One by one I shook their dainty little hands and helped them onboard. Kris finally clambered over the gunnel and asked me how the fish were biting.
“Well to be honest Kris, the action the past few days has been a little slow.”
“Ho ho dere Keptain” he replied with a wink and a smile and said, “not to worry I tink dere in a bitin mood today!”
I shrugged my shoulders and gave the group a safety orientation before throwing off the dock lines and maneuvering the boat out of the marina. A gusty southeasterly wind was churning up a choppy sea. I told everyone to make sure they had a good grip on something as I pushed the throttles forward and ran towards the fishing grounds.
The boat lurched and we pounded a few good swells. The group let out a few yells of alarm and excitement with the bouncing. I played with the engine tilt and the trim tabs in effort to smooth out the ride. Suddenly, I noticed the boat level out and begin to glide along as though we were cruising on air. I marvelled at how smooth the ride had become considering how choppy the seas were. I caught Kris’ eye and he gave me another wink and a smile, obviously he must be impressed with my captaining skills I thought, firing him a wink of my own in reply.
We arrived at the fishing grounds and I deployed the lures. I was just about to tell everyone that patience is a necessary part of fishing when one of the little fellers shot past my right shoulder and dove for one of the rods. I spun around just in time to see McJingles rear back with everything his little arms had and set the hook into a big, head shaking salmon.
“Ho Ho Hookup!” Kris yelled and all of the little fellers cheered.
McJingles cranked on the reel as the big salmon raced for the depths. Each time the fish tore off on a run the chorus of “OOOHS” and “AAAAHS” erupted from the crowd. It was a heated battle but in the end McJingles steered the fish towards the net and I scooped up the mighty salmon and brought it on board.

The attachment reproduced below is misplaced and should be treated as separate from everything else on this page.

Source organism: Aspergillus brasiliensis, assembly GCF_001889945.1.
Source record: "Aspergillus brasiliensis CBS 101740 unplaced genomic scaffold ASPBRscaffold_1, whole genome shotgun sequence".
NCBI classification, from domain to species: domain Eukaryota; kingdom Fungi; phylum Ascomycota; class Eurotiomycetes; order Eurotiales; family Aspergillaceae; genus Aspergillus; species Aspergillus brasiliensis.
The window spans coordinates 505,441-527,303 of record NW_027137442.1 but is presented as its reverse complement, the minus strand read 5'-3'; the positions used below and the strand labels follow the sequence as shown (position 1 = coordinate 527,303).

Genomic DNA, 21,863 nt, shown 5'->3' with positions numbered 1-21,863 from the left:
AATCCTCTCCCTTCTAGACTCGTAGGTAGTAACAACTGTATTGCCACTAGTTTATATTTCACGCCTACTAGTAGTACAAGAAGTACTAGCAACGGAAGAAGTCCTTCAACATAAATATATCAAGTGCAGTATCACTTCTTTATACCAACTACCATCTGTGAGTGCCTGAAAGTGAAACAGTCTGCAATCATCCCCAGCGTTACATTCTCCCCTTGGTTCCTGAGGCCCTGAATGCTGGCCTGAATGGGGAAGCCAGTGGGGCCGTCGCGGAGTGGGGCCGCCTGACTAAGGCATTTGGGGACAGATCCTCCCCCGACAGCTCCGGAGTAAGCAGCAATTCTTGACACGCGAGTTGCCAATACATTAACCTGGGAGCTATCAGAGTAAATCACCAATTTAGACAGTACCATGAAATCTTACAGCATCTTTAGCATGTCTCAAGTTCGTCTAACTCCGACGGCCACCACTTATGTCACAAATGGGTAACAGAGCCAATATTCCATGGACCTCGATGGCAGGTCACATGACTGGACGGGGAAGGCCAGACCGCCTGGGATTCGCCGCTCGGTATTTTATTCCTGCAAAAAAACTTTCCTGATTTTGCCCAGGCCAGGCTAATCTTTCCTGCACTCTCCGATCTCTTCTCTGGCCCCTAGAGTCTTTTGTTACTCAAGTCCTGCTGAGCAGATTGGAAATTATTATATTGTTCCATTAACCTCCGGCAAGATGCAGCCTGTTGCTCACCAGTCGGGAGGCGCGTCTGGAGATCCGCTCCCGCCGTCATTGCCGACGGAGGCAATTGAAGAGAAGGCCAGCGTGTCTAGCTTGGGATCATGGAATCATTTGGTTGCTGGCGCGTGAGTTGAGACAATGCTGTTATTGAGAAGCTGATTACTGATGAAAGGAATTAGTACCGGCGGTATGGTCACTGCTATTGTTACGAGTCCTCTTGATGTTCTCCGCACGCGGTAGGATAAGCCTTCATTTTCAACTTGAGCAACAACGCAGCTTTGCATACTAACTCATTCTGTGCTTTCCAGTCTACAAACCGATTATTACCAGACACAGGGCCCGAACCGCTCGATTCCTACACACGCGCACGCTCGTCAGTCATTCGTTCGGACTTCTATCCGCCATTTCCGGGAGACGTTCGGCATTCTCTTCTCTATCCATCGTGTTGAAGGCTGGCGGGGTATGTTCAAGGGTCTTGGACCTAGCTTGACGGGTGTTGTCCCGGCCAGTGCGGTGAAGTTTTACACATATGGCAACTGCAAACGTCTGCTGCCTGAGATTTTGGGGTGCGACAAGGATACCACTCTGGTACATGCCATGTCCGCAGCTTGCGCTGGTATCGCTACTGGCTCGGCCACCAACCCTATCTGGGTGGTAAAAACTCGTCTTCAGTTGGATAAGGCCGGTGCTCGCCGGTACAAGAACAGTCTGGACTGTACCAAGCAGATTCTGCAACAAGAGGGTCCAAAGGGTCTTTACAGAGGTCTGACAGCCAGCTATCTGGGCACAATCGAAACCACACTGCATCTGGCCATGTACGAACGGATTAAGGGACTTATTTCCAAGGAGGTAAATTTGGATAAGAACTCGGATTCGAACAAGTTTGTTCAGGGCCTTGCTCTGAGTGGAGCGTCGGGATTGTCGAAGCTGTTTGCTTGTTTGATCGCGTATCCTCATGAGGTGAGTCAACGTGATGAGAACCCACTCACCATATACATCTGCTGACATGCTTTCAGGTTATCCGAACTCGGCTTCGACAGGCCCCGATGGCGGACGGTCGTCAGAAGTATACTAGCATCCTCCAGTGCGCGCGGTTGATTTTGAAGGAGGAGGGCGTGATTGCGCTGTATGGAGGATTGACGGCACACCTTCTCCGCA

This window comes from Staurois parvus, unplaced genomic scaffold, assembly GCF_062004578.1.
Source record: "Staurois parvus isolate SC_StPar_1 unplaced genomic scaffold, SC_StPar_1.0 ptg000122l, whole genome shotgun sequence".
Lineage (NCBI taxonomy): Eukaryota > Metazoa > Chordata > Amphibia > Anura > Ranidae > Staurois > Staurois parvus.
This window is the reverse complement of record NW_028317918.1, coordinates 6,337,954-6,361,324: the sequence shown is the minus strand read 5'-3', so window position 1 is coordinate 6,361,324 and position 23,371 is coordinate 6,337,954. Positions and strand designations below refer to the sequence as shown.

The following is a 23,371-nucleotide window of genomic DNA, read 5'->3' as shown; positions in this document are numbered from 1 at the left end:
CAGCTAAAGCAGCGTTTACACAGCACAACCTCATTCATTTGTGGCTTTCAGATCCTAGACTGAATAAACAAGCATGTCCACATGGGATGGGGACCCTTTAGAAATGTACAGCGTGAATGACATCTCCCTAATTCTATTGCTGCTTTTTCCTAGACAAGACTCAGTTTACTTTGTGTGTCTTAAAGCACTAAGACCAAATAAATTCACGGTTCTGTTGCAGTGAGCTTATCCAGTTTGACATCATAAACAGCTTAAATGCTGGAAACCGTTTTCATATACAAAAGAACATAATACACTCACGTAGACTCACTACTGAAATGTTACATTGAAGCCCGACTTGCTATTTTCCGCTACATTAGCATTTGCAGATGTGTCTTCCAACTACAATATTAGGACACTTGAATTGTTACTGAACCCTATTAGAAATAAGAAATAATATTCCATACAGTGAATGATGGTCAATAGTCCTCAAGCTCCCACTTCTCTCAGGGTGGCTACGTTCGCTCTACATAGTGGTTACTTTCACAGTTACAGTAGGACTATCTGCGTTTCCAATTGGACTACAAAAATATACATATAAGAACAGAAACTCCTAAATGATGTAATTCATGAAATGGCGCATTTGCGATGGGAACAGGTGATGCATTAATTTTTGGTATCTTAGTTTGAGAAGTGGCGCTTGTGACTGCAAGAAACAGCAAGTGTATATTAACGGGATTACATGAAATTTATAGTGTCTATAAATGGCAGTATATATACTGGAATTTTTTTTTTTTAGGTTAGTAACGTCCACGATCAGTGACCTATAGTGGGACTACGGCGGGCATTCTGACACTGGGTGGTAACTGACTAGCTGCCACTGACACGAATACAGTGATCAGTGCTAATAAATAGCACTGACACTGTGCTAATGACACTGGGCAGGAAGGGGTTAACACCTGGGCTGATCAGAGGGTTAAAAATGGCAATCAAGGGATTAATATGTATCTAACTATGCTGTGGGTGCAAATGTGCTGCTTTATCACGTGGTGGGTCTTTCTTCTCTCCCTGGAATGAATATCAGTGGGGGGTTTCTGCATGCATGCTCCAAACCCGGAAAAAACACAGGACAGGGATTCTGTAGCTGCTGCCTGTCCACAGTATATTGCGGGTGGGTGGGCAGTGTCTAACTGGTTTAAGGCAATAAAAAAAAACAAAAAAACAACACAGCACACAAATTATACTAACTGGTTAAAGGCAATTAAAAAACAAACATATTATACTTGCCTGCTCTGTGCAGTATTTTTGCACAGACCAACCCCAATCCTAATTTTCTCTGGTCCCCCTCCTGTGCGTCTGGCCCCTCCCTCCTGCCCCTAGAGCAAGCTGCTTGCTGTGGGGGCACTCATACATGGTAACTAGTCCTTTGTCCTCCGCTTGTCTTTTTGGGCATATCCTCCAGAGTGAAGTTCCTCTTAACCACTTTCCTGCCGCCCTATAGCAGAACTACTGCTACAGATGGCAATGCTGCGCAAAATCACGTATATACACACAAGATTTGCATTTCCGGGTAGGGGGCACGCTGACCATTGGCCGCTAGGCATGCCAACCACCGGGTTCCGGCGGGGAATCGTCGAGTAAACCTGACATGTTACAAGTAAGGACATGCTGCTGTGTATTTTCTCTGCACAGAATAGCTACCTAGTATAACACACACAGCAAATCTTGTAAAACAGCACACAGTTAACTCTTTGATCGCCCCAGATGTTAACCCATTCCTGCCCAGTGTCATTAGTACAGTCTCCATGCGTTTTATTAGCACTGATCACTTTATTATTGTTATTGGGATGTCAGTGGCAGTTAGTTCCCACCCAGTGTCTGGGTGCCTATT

The fish hit the deck with a solid thud and we all stared wide-eyed at the size of the catch. It was the largest chinook salmon I had caught in years, a massive beast of nearly sixty pounds.
It took all seven of the little fellers to hoist the fish up for a picture, and what a shot it was! Seven beaming little faces struggling to hold up the monster fish. We snapped a few pictures and I gave everyone a round of high-fives.
Elated, I sent the lines down again and barely had time to catch my breath before Alabaster shot past me on the left, followed by the big man Kris on the right. Both of them reared back on the rods and not one but two salmon tore off for the depths.
“Ho Ho Ho…DOUBLE HOOKUP!” screamed Kris through his beard, his cheeks rosy from the thrill of the fight.
On and on it went for the duration of the charter. It was by far the best action I had seen all year. For the life of me I couldn’t figure out how such a massive school of salmon had happened to appear. When the smoke finally cleared we had released over fifty salmon and kept a few real beauties for hearty Christmas feasts.
On the run home we celebrated our good holiday fortune. The little fellers danced and sang and Kris laughed a big belly laugh that seemed to carry the boat over the waves all the way home.
Things were kind of hectic back at the marina so I never really did get a chance to say a proper goodbye to that crew. A few days later though, on Christmas morning, I awoke to find a thank you card and a gift box of some of the best smoked salmon that I have ever had.
The card read:
Tanks fer a fantastic day on da water. From all uff us to yew, we vish yew a Merry Christmas.
Kris Kringle & Krew”
– Captain Josh Temple